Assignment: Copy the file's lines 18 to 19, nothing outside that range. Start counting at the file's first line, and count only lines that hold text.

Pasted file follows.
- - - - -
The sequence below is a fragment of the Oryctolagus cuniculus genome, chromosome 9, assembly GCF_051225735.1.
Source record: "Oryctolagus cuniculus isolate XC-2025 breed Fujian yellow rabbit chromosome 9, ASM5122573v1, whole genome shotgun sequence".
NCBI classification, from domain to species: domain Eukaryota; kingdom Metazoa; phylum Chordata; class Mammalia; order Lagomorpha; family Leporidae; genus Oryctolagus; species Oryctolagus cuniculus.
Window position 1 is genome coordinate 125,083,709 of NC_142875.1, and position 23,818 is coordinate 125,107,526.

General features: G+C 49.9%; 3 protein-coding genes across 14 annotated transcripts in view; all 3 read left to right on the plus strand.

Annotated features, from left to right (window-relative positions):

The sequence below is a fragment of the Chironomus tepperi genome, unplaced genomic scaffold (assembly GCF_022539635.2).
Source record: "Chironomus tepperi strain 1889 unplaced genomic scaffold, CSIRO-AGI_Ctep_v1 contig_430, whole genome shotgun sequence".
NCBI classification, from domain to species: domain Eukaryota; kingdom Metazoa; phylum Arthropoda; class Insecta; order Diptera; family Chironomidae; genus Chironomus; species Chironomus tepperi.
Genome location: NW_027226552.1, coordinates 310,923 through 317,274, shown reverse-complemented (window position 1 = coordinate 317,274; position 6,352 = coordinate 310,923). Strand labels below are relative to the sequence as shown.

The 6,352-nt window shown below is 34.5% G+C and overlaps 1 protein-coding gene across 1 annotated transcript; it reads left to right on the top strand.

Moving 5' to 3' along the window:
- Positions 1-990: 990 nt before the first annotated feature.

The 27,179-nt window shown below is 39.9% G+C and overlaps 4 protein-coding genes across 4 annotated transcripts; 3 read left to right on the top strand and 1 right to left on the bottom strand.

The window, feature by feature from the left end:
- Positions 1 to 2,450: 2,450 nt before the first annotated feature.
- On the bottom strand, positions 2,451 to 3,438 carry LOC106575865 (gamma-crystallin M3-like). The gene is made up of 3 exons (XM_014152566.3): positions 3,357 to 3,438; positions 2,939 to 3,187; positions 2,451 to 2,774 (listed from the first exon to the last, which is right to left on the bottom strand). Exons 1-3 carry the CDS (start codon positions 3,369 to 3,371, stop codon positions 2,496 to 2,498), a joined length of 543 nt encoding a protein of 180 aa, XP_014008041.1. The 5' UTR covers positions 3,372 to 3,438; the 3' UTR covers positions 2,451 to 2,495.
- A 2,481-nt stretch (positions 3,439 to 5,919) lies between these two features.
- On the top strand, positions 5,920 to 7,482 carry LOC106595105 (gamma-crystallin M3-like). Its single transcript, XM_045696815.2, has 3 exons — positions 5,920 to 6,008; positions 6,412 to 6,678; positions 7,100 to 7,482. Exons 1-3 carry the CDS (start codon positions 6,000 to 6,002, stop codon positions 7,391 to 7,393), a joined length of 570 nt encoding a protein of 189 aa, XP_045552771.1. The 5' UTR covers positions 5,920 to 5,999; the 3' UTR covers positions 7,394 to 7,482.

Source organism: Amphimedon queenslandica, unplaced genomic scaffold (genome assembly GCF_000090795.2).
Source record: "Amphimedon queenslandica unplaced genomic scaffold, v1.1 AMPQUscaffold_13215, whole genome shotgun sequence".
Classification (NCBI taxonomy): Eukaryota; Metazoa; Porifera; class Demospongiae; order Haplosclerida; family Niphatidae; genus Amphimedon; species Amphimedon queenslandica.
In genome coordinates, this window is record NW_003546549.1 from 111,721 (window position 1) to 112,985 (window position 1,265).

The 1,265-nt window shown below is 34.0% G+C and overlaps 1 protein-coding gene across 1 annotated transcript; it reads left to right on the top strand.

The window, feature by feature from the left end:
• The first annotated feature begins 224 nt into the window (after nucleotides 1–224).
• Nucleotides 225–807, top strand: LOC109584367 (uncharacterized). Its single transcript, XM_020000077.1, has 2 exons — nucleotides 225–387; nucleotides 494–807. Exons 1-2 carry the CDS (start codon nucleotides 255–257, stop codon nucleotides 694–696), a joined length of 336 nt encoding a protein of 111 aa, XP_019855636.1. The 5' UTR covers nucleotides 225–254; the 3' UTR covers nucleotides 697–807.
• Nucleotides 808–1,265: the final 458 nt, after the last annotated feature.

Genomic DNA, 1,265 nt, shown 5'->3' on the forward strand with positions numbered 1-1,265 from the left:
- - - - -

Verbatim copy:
- A 2,481-nt stretch (positions 3,439 to 5,919) lies between these two features.
- On the top strand, positions 5,920 to 7,482 carry LOC106595105 (gamma-crystallin M3-like). Its single transcript, XM_045696815.2, has 3 exons — positions 5,920 to 6,008; positions 6,412 to 6,678; positions 7,100 to 7,482. Exons 1-3 carry the CDS (start codon positions 6,000 to 6,002, stop codon positions 7,391 to 7,393), a joined length of 570 nt encoding a protein of 189 aa, XP_045552771.1. The 5' UTR covers positions 5,920 to 5,999; the 3' UTR covers positions 7,394 to 7,482.